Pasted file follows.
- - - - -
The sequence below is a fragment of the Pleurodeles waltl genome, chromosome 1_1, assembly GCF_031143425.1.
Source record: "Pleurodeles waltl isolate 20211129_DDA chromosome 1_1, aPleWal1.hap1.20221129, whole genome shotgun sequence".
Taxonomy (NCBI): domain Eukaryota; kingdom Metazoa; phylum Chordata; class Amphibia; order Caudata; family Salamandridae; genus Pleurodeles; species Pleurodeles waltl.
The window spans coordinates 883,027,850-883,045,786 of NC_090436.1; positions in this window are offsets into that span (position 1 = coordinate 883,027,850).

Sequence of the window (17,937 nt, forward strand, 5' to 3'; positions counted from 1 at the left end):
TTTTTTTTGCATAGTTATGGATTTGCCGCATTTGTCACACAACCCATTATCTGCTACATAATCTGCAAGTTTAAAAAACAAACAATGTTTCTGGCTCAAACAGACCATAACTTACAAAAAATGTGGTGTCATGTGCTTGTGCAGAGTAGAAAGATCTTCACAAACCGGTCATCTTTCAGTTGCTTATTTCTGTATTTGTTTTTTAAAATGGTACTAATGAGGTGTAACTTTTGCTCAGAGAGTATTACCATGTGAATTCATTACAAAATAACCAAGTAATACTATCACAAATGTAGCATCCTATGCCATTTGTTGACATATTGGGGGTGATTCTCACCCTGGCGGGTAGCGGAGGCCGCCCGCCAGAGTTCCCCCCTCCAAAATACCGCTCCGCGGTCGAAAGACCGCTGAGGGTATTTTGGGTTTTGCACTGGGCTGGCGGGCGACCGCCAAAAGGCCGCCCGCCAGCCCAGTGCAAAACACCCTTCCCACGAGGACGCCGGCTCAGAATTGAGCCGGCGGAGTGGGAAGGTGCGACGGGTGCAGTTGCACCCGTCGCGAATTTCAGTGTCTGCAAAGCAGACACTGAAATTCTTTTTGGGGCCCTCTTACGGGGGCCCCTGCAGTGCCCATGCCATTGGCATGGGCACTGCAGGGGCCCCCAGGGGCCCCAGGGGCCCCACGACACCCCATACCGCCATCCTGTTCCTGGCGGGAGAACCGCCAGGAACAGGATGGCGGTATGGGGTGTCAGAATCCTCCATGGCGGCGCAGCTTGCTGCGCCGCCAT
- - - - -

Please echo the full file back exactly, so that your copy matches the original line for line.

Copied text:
The sequence below is a fragment of the Pleurodeles waltl genome, chromosome 1_1, assembly GCF_031143425.1.
Source record: "Pleurodeles waltl isolate 20211129_DDA chromosome 1_1, aPleWal1.hap1.20221129, whole genome shotgun sequence".
Taxonomy (NCBI): domain Eukaryota; kingdom Metazoa; phylum Chordata; class Amphibia; order Caudata; family Salamandridae; genus Pleurodeles; species Pleurodeles waltl.
The window spans coordinates 883,027,850-883,045,786 of NC_090436.1; positions in this window are offsets into that span (position 1 = coordinate 883,027,850).

Sequence of the window (17,937 nt, forward strand, 5' to 3'; positions counted from 1 at the left end):
TTTTTTTTGCATAGTTATGGATTTGCCGCATTTGTCACACAACCCATTATCTGCTACATAATCTGCAAGTTTAAAAAACAAACAATGTTTCTGGCTCAAACAGACCATAACTTACAAAAAATGTGGTGTCATGTGCTTGTGCAGAGTAGAAAGATCTTCACAAACCGGTCATCTTTCAGTTGCTTATTTCTGTATTTGTTTTTTAAAATGGTACTAATGAGGTGTAACTTTTGCTCAGAGAGTATTACCATGTGAATTCATTACAAAATAACCAAGTAATACTATCACAAATGTAGCATCCTATGCCATTTGTTGACATATTGGGGGTGATTCTCACCCTGGCGGGTAGCGGAGGCCGCCCGCCAGAGTTCCCCCCTCCAAAATACCGCTCCGCGGTCGAAAGACCGCTGAGGGTATTTTGGGTTTTGCACTGGGCTGGCGGGCGACCGCCAAAAGGCCGCCCGCCAGCCCAGTGCAAAACACCCTTCCCACGAGGACGCCGGCTCAGAATTGAGCCGGCGGAGTGGGAAGGTGCGACGGGTGCAGTTGCACCCGTCGCGAATTTCAGTGTCTGCAAAGCAGACACTGAAATTCTTTTTGGGGCCCTCTTACGGGGGCCCCTGCAGTGCCCATGCCATTGGCATGGGCACTGCAGGGGCCCCCAGGGGCCCCAGGGGCCCCACGACACCCCATACCGCCATCCTGTTCCTGGCGGGAGAACCGCCAGGAACAGGATGGCGGTATGGGGTGTCAGAATCCTCCATGGCGGCGCAGCTTGCTGCGCCGCCAT